Ryan: Mm-Hmm. Those are some really good points. And I think a lot of the people that would be listening to this conversation are trying to build those mentoring cultures and get to that sweet spot where mentoring of the moment, as you said is the norm. Like, people are taking every opportunity to be a mentor. You touched on a lot of the points that I wanted to ask about around mentoring programs. You talked about high potential programs specifically for women. You mentioned Cheryl Sandberg, she's started, I think it's a non-profit or organization. Lean in.
Dr. Brad Johnson: Yes.
Ryan: And they push heavy on mentoring circles where it's kind of like an employee resource group just for women in like peer mentoring and senior to junior mentoring as well, but in a group setting. So there's a lot of different ways to run it. I think a lot of people starting mentoring programs now that might be listening to the conversation are wondering where do they get started. Should they go with that high potential kind of exclusive nom like nominating participants to join? Should they go that route at the start that's a little smaller? Should they go with a group mentoring program where it's like as lean in would call it mentoring circles? If you were to advise a company that wanted to start a mentoring program for women, where would you tell them to start?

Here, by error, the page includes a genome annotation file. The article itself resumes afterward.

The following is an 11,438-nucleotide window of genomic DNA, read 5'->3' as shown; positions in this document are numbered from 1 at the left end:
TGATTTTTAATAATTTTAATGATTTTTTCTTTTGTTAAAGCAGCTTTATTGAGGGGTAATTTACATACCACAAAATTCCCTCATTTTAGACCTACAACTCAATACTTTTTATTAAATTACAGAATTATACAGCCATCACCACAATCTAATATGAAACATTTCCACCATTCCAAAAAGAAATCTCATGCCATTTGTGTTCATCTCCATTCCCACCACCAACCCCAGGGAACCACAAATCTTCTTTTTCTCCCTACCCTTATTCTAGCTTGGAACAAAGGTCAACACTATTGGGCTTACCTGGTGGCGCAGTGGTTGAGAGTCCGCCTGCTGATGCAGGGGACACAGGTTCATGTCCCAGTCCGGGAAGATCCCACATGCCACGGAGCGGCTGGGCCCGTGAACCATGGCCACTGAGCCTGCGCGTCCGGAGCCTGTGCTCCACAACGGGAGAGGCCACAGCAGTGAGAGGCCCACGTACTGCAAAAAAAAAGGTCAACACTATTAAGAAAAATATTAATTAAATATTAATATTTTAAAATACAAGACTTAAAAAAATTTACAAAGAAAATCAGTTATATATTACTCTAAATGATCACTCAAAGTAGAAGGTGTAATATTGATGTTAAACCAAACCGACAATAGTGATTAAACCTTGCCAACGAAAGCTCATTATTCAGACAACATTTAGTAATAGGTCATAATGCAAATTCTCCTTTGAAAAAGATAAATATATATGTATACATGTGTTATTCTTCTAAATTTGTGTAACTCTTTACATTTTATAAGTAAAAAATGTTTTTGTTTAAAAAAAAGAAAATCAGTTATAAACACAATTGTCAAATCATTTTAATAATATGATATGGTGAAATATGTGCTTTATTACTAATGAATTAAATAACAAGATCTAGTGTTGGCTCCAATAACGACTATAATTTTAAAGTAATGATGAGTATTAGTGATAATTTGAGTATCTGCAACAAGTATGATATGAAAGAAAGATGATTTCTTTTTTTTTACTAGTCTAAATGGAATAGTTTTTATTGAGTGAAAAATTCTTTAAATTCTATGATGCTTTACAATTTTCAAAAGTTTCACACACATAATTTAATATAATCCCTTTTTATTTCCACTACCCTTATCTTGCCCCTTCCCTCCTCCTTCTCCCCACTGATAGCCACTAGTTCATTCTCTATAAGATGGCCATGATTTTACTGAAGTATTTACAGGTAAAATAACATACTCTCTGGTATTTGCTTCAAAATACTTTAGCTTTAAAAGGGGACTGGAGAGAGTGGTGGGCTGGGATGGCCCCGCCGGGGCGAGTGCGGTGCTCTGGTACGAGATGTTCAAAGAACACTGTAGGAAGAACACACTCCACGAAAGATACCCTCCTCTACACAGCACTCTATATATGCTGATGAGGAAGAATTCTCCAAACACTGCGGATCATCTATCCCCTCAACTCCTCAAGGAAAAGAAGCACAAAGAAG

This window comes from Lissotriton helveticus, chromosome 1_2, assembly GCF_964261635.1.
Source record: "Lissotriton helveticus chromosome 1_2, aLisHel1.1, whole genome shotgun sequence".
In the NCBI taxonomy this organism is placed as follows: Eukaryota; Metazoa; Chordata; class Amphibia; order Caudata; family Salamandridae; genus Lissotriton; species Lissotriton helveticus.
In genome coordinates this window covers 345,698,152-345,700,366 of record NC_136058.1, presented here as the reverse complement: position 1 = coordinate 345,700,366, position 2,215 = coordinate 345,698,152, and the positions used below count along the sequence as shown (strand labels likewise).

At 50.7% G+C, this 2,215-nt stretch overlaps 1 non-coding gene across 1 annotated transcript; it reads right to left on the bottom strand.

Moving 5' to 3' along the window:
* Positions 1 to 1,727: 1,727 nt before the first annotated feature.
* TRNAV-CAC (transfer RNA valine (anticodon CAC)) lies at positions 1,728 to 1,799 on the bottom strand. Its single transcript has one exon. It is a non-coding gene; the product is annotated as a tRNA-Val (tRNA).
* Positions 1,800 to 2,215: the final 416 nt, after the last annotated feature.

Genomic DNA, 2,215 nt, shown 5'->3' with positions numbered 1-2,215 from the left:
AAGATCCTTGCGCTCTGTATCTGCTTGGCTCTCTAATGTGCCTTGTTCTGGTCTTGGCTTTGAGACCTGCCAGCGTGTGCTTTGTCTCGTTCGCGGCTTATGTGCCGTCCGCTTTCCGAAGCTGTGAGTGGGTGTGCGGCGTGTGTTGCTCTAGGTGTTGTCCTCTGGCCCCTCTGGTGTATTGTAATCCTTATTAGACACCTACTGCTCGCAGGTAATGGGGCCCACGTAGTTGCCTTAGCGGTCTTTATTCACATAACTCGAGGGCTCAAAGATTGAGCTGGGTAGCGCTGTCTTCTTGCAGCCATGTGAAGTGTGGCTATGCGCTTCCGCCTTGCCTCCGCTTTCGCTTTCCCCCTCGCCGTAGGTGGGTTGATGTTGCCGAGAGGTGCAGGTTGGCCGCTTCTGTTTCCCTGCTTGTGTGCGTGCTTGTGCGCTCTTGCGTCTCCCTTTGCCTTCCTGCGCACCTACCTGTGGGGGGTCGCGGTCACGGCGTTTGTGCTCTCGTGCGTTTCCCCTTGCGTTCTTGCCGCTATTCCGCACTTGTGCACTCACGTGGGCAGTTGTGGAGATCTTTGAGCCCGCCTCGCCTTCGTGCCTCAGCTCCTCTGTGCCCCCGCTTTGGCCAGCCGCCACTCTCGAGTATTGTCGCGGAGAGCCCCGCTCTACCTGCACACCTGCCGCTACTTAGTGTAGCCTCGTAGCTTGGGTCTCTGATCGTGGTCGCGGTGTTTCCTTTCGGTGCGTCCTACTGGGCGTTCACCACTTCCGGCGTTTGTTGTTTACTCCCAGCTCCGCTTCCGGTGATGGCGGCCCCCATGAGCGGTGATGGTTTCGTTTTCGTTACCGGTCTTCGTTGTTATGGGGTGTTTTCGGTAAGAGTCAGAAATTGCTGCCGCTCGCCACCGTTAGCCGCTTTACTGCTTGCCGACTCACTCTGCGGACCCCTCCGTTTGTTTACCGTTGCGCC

Dr. Brad Johnson: Yeah. That, you know, again, there's probably not a right answer for every organization on this, and you'd have to tailor it a little bit, Ryan, but, you know, I think one concern I have, if I'm an HR director right now, and I'm a reasonably large organization or company, I worry about this idea that I have to boil the ocean right in the first year. I think you get yourself into trouble when you try and launch a massive program instead of doing it in an iterative kind of way. So, if it was me, I would love to kind of think about what's the biggest need right now around mentoring? And maybe let's just take the gender piece. Maybe it's, Hey, our attrition for high talent women is terrible. We're losing a lot of women. We're just not maintaining them. We work really hard to recruit them and then we lose them. And on exit interviews, we're finding out that there was very few developmental opportunities and mentoring. So maybe that's where I want to begin. And rather than try and off launch a big program for every woman in the company, how about kind of a nomination based selective program to really deliver on some very specific desired outcomes. Like, let's just go with retention and then maybe advancement. We're going to measure retention in the first year and we're going to measure advancement over the next five or six years. And let's just see how this is going. Let's roll it out annually, but let's do it in a very selective way. Let's make sure the mentors are carefully selected and well trained to increase our chances that we're going to have good outcomes. And let's try and get some wins under our belt. Let's try and, and show some outcomes, and then let's broaden it. Let's expand it. Let's grow it [laugh]. I think that's a better model than this all at once. We're going to roll it out. The other thing I just want to recommend is often the biggest pain point is we mentioned the attrition. I see that as one of the biggest pain points. We work really hard to recruit. We lose people in the first few years. One antidote to that is a mentor. You talked about lean in circles, and how about just small groups of brand new folks, you know, maybe cohorts of 10 people and they're all hired about the same time, maybe in the same department or whatever it is. Could we pair groups of new hires with some really accomplished senior mentors? I would love it if it was a male female leader of each group, because they can model really nice collaboration and allyship across gender. Could they meet with them once a month for the first year and just kind of find out what's on their mind, lend peer support, you know, talk through things they need to know as new employees provide encouragement and sponsorship. The beauty of that is your new employees are getting some very specific kind of mentoring support, and they're getting the peer relationships with people in their cohort. And then maybe at the end of that first year, those who want to move into a program like, you know, together or something like that. Now, we're better prepared to kind of put them in a match algorithm or, you know, give them a more specific mentor moving forward. But I really think that would lower your attrition concern.